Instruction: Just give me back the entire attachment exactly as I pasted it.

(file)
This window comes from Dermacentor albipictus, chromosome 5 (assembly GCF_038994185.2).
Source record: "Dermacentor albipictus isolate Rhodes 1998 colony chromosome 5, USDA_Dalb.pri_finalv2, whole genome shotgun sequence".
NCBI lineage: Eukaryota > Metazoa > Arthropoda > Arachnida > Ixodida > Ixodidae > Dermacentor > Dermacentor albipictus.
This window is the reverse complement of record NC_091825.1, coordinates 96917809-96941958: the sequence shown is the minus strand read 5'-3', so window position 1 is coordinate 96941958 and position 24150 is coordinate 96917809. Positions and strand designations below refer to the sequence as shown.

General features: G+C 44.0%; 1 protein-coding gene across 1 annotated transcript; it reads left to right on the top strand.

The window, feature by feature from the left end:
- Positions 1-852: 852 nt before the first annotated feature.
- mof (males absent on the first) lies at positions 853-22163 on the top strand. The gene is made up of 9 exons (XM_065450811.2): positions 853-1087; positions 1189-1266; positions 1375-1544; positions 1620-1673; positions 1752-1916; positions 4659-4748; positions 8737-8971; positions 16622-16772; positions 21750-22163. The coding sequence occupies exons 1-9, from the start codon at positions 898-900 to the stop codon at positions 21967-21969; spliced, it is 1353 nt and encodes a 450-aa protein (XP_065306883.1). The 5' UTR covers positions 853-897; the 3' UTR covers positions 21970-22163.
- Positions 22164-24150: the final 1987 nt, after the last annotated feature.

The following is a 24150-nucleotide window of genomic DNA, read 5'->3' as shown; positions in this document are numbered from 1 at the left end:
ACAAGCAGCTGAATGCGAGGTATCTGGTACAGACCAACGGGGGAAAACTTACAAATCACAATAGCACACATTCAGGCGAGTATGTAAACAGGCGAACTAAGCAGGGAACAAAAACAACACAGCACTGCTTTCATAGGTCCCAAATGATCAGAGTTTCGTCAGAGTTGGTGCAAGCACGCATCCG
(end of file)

This window comes from Dermacentor albipictus, chromosome 5 (assembly GCF_038994185.2).
Source record: "Dermacentor albipictus isolate Rhodes 1998 colony chromosome 5, USDA_Dalb.pri_finalv2, whole genome shotgun sequence".
NCBI lineage: Eukaryota > Metazoa > Arthropoda > Arachnida > Ixodida > Ixodidae > Dermacentor > Dermacentor albipictus.
This window is the reverse complement of record NC_091825.1, coordinates 96917809-96941958: the sequence shown is the minus strand read 5'-3', so window position 1 is coordinate 96941958 and position 24150 is coordinate 96917809. Positions and strand designations below refer to the sequence as shown.

General features: G+C 44.0%; 1 protein-coding gene across 1 annotated transcript; it reads left to right on the top strand.

The window, feature by feature from the left end:
- Positions 1-852: 852 nt before the first annotated feature.
- mof (males absent on the first) lies at positions 853-22163 on the top strand. The gene is made up of 9 exons (XM_065450811.2): positions 853-1087; positions 1189-1266; positions 1375-1544; positions 1620-1673; positions 1752-1916; positions 4659-4748; positions 8737-8971; positions 16622-16772; positions 21750-22163. The coding sequence occupies exons 1-9, from the start codon at positions 898-900 to the stop codon at positions 21967-21969; spliced, it is 1353 nt and encodes a 450-aa protein (XP_065306883.1). The 5' UTR covers positions 853-897; the 3' UTR covers positions 21970-22163.
- Positions 22164-24150: the final 1987 nt, after the last annotated feature.

The following is a 24150-nucleotide window of genomic DNA, read 5'->3' as shown; positions in this document are numbered from 1 at the left end:
ACAAGCAGCTGAATGCGAGGTATCTGGTACAGACCAACGGGGGAAAACTTACAAATCACAATAGCACACATTCAGGCGAGTATGTAAACAGGCGAACTAAGCAGGGAACAAAAACAACACAGCACTGCTTTCATAGGTCCCAAATGATCAGAGTTTCGTCAGAGTTGGTGCAAGCACGCATCCG